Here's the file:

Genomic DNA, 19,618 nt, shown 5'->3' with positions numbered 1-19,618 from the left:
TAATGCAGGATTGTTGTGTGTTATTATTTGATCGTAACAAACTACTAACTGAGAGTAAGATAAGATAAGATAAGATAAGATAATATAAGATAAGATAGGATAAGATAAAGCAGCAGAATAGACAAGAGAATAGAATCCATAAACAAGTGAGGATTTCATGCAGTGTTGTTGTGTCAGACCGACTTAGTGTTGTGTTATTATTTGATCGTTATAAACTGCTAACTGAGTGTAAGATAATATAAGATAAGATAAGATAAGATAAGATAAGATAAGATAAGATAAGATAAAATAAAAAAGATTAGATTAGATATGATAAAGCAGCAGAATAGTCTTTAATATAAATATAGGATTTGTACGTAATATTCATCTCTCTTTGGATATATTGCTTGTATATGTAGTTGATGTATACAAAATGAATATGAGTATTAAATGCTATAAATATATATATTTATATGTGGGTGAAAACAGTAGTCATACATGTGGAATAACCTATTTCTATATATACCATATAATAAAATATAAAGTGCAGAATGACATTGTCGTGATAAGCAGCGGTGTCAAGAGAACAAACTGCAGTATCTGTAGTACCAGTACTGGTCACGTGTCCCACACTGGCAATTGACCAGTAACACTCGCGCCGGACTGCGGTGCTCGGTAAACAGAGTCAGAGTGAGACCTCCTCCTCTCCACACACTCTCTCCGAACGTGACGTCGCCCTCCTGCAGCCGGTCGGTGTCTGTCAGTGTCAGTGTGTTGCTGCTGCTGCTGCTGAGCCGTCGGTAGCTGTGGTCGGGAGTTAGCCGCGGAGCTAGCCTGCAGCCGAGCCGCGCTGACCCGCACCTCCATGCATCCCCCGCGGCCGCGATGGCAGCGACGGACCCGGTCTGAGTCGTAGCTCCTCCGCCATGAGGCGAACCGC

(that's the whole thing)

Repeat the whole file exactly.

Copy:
Genomic DNA, 19,618 nt, shown 5'->3' with positions numbered 1-19,618 from the left:
TAATGCAGGATTGTTGTGTGTTATTATTTGATCGTAACAAACTACTAACTGAGAGTAAGATAAGATAAGATAAGATAAGATAATATAAGATAAGATAGGATAAGATAAAGCAGCAGAATAGACAAGAGAATAGAATCCATAAACAAGTGAGGATTTCATGCAGTGTTGTTGTGTCAGACCGACTTAGTGTTGTGTTATTATTTGATCGTTATAAACTGCTAACTGAGTGTAAGATAATATAAGATAAGATAAGATAAGATAAGATAAGATAAGATAAGATAAGATAAAATAAAAAAGATTAGATTAGATATGATAAAGCAGCAGAATAGTCTTTAATATAAATATAGGATTTGTACGTAATATTCATCTCTCTTTGGATATATTGCTTGTATATGTAGTTGATGTATACAAAATGAATATGAGTATTAAATGCTATAAATATATATATTTATATGTGGGTGAAAACAGTAGTCATACATGTGGAATAACCTATTTCTATATATACCATATAATAAAATATAAAGTGCAGAATGACATTGTCGTGATAAGCAGCGGTGTCAAGAGAACAAACTGCAGTATCTGTAGTACCAGTACTGGTCACGTGTCCCACACTGGCAATTGACCAGTAACACTCGCGCCGGACTGCGGTGCTCGGTAAACAGAGTCAGAGTGAGACCTCCTCCTCTCCACACACTCTCTCCGAACGTGACGTCGCCCTCCTGCAGCCGGTCGGTGTCTGTCAGTGTCAGTGTGTTGCTGCTGCTGCTGCTGAGCCGTCGGTAGCTGTGGTCGGGAGTTAGCCGCGGAGCTAGCCTGCAGCCGAGCCGCGCTGACCCGCACCTCCATGCATCCCCCGCGGCCGCGATGGCAGCGACGGACCCGGTCTGAGTCGTAGCTCCTCCGCCATGAGGCGAACCGC